Romney Votes in Home State of Massachusetts

Republican Presidential Candidate Mitt Romney returned home to Massachusetts Tuesday morning to vote.

The former Massachussetts governor and his wife Ann began their big day, voting in the historic town of Belmont, where they have lived for more than 40 years. A couple of years ago, the Romneys moved to a townhome.  Their place is identical to the others in the neighborhood, except for the single black, secret service car parked outside.  

The Romneys raised their five sons not too far from here, in a spacious house, that they sold for $3.5 million. Steve Meltz stopped by to take a picture, hoping that later Tuesday night it might be known as the former house of the new president.

“I've always had a lot of respect for business people and thought more business people need to get into the executive branch of government, so that's why I'm a fan of him. Even though, as a rule I tend to vote democratic,” said Meltz.

Hometown support

Belmont backed Mitt Romney when he ran for governor in 2002, but it hasn't voted for a Republican presidential candidate in more than 30 years.

Bret Wilson said he's breaking the pattern this year.

“I'm voting for the candidate and for what he is speaking and what his values are and what his projected plan is for the country, not necessarily where he's from,” said Wilson.

We found Wilson at il Casale, an Italian restaurant and frequent Romney dinner spot. According to employees, the Republican candidate always orders the Tagliatelle Bolognese, pasta with meat sauce.

Opponents

Two Democrats were serving up a different view. They say a good governor doesn't translate to a good president.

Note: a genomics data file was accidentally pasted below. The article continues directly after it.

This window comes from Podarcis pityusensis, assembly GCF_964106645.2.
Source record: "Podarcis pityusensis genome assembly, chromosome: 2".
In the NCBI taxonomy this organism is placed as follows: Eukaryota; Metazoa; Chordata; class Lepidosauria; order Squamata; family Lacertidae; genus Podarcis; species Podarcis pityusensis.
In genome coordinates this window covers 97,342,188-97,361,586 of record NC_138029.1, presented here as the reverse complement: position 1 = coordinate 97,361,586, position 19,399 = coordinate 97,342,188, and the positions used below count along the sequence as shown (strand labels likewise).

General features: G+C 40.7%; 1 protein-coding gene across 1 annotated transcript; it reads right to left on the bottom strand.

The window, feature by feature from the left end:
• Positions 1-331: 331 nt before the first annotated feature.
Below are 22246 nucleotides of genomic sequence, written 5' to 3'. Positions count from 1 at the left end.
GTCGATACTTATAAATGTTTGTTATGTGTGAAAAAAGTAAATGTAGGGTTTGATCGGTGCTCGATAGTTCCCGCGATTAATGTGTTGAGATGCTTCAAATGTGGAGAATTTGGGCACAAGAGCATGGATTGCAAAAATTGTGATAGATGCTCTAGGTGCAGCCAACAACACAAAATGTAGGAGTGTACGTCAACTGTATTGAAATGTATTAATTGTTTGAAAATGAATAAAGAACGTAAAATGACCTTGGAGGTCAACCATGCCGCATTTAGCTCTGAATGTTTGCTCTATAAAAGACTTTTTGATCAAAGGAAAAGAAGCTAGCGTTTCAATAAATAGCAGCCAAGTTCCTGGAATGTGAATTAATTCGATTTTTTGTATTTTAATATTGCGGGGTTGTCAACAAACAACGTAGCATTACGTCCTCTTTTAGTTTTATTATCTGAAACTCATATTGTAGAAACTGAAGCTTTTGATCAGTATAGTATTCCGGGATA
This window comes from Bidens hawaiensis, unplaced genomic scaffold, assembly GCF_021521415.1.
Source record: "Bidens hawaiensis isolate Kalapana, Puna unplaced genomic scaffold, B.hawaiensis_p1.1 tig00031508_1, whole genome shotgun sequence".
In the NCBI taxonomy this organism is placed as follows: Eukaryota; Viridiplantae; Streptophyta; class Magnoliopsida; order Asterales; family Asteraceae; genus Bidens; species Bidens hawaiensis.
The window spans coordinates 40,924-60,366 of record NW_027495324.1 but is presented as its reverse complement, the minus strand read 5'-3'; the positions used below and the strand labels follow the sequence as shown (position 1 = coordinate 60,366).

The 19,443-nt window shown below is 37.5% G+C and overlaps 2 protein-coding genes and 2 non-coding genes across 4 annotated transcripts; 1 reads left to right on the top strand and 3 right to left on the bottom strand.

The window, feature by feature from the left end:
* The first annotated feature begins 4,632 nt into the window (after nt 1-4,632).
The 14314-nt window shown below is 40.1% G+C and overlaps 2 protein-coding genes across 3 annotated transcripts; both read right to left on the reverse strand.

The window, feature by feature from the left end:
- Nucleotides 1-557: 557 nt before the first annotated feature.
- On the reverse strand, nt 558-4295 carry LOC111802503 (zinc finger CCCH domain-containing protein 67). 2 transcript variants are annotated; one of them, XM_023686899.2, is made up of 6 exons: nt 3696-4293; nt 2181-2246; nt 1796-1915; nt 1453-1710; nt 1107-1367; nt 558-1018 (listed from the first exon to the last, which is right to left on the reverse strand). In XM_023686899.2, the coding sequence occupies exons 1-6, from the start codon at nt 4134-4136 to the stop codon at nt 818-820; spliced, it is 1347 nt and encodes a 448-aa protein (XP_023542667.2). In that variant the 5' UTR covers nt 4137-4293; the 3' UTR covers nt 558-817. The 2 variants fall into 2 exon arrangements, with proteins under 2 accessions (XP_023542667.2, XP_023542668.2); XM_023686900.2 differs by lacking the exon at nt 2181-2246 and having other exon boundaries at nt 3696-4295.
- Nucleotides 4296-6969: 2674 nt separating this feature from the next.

“He was our governor, I think people think he did a creditable job. But favorite son? I'd be surprised if he carried Massachusetts. I'd be shocked,” said Lee Harrison.

“He's probably a very admirable person, but I think the politics he has to deal with don't allow him to govern perhaps from his own principles. I think he would have to govern from very conservative principles,” opined Denise Bienfang.

On election day, Belmont residents watch and wait to see if their neighbor soon will move to a bigger house... the White House, in Washington, D.C.

Carolyn Presutti

Carolyn Presutti is an Emmy and Silver World Medal award winning television correspondent who works out of VOA’s Washington headquarters.   She has also won numerous Associated Press awards and a Clarion for her coverage of The Syrian Medical Crisis, Haiti, The Boston Marathon Bombing, Presidential Politics, The Southern Economy, and The 9/11 Bombing Anniversary.  In 2013, Carolyn aired exclusive stories on the Asiana plane crash and was named VOA’s chief reporter with Google Glass.

You can follow Carolyn on Twitter at CarolynVOA, on Google Plus and Facebook.
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